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Live-out to live-in

(12 Posts)
SuiGeneris Thu 11-Apr-13 07:19:08

Does anyone know what the average discount for room and board for a full-time nanny would be? I am aware the live in and live out markets are quite different in terms of candidates and hours worked, but a rough idea would be very helpful.

Background is that our existing live out nanny might turn live in for a few months (perhaps 3) and we are trying to work out whether her salary should be adjusted and if so by how much.

Trunchbull Thu 11-Apr-13 07:40:40

I think it depends on whether she is turning live-in for your benefit or hers, and whether she still has mortgage/ rent to pay on her home while she is living in.

Trunchbull Thu 11-Apr-13 07:43:16

And would also be useful to know the general area you are in and the hours she will be working - could you look on local agency websites to find out the going rate for live-in?

SuiGeneris Thu 11-Apr-13 08:45:24

It would be for her benefit (while she saves a bit and looks for a cheaper flat) and there would be no other change to her duties, except perhaps a fortnightly babysit. She currently works a 50-hour week in SW London and has just under two years' full-time experience. No qualifications but she is very good and we want to keep her happy so are only checking what the discount would be but have not yet decided whether to apply it or not.

AndBingoWasHisNameOh Thu 11-Apr-13 09:20:16

When I spoke to agencies late last year what I was told was standard in London for an experienced candidate (so perhaps more time on the clock than yours) was c£10pn net so on 50hpw so c£34,600 pa. Live in for 55-60 hours per week plus two evening babysits M-Th I was told £350 npw was a reasonable wage (although some want more) which is c£23,000.

I suspect though if you had that degree of drop your nanny may not be able to save as much as she imagines.

Trunchbull Thu 11-Apr-13 09:30:20

A quick look at SW London agencies suggests between £300 and £450 pw net (aarrghh that they quote net), so factor everything in - what she earns now, minus her current rent and travelling costs, then up it from there so she is saving money and you are getting the benefit of extra babysitting, while still falling within the going rate bracket. So, for example, if she is currently on £450 a week, and her rent, household bills and travel costs amount to £250 a week, maybe split the difference and offer £325 a week? £350 if you're happy with her and want to keep her? (Does that make sense?)

AndBingoWasHisNameOh Thu 11-Apr-13 11:43:50

PS - annual figure in my post were annual gross wage, didn't make this clear. I find the net expectations infuriating as in no other job do you state your expectations in accordance with take home pay.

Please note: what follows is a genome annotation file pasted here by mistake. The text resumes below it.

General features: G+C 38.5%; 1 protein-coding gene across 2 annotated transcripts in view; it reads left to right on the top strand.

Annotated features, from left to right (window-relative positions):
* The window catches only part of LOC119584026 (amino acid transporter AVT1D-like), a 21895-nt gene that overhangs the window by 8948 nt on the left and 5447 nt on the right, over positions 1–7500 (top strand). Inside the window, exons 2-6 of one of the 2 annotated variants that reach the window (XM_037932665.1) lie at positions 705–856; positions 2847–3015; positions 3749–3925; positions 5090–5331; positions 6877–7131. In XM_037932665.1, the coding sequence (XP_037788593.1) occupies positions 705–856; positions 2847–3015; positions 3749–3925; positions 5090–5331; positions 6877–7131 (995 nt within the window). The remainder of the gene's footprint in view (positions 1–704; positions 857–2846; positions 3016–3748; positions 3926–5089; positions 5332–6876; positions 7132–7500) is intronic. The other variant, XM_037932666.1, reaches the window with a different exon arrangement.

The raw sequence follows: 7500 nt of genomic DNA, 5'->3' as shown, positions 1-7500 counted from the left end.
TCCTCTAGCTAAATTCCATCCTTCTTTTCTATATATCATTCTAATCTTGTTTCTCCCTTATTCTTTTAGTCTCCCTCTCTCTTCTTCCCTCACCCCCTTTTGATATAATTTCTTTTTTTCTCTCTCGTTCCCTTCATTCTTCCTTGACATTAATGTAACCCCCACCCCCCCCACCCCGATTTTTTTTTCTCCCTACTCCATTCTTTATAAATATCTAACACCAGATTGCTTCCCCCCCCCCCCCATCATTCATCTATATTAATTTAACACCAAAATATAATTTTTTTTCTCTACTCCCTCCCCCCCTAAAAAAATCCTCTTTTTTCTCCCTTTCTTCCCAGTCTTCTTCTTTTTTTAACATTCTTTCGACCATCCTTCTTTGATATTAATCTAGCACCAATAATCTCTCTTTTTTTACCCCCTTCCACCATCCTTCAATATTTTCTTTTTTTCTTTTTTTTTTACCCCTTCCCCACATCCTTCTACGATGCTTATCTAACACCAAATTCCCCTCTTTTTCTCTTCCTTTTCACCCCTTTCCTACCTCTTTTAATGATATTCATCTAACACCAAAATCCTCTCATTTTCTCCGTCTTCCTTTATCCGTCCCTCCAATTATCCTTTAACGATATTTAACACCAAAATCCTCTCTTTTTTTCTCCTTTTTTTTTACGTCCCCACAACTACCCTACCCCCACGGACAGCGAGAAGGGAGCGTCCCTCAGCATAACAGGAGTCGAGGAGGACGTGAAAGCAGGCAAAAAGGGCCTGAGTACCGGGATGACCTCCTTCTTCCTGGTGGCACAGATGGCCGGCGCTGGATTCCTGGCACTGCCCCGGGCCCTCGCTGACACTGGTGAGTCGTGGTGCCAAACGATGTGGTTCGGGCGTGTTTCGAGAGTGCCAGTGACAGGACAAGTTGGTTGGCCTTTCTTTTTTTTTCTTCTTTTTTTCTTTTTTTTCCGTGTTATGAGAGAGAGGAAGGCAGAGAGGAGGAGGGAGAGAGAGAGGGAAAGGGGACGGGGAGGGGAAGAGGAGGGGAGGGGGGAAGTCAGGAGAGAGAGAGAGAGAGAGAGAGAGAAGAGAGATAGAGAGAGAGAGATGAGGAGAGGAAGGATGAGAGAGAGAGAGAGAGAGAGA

Blondeshavemorefun Thu 11-Apr-13 13:03:54

tell me about it bingo hmm yet still many agencies and nannies quote nett

op -tbh if your nanny is trying to save money and only going to be 2/3mths and you like her etc, i prob would keep her salary the same - its only food that will be an added expense to you

but yes maybe have a bs once a week to cover it, though also means if she does bs once a week, you and dh then go out and spend money

she will be able to save a huge amount and then move out quicker which prob will be beneficial to you both

SuiGeneris Thu 11-Apr-13 15:54:18

Blimey, 34k gross!

SuiGeneris Thu 11-Apr-13 17:53:23

Blondes, thank you, I think that us what we will do. But I remain staggered at 34-35k gross for a nanny with three years' experience. That is what a graduate trainee in a competitive City job gets and the hours are probably more antisocial. Am I the only one thinking some of these agencies live in cloud-cuckoo land (and/or foster salary inflation because their fees are directly proportional to the salaries commanded by their candidates)?

Blondeshavemorefun Thu 11-Apr-13 18:35:24

I think the £35k is what an experienced (old) lol nanny like me (21yr exp) can earn if work 5 days

Not someone with 3yrs exp but yes it is a good salary but also don't forget to earn that we generally work 12hr days and prob 13+ I you add travel to and from work

Leaving your house at say 6.30am and not getting in till 7.30pm is hard

SuiGeneris Thu 11-Apr-13 19:37:59

Blondes: thank you for the clarification. 35k for someone with 20 years' experience I buy, I struggled with 3 years, though.

I agree 13 hour days are long, but in the jobs I was comparing this to 60 hour weeks, without commuting (that is your own time), were actually considered quite decent. A long time ago I did 6 months of 100-hour weeks and was paid quite a lot less than 35k.

But thanks again for the input, it has helped my thinking a lot.

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